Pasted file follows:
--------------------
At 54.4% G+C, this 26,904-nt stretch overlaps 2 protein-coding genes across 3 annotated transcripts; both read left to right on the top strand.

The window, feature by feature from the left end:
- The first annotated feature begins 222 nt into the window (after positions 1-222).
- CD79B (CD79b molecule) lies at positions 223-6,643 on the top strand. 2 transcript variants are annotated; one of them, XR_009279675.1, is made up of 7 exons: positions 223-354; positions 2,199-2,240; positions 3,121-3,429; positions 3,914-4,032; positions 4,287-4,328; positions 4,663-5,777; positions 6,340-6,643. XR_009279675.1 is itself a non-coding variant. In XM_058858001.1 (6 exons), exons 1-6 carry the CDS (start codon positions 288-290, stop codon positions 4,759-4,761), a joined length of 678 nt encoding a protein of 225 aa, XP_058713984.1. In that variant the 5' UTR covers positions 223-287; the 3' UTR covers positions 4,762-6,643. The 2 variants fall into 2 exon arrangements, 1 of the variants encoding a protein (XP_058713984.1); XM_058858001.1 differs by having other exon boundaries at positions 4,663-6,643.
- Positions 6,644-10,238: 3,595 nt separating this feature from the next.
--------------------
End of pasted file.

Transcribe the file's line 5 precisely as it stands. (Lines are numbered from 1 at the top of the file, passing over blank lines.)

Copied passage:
- Positions 6,644-10,238: 3,595 nt separating this feature from the next.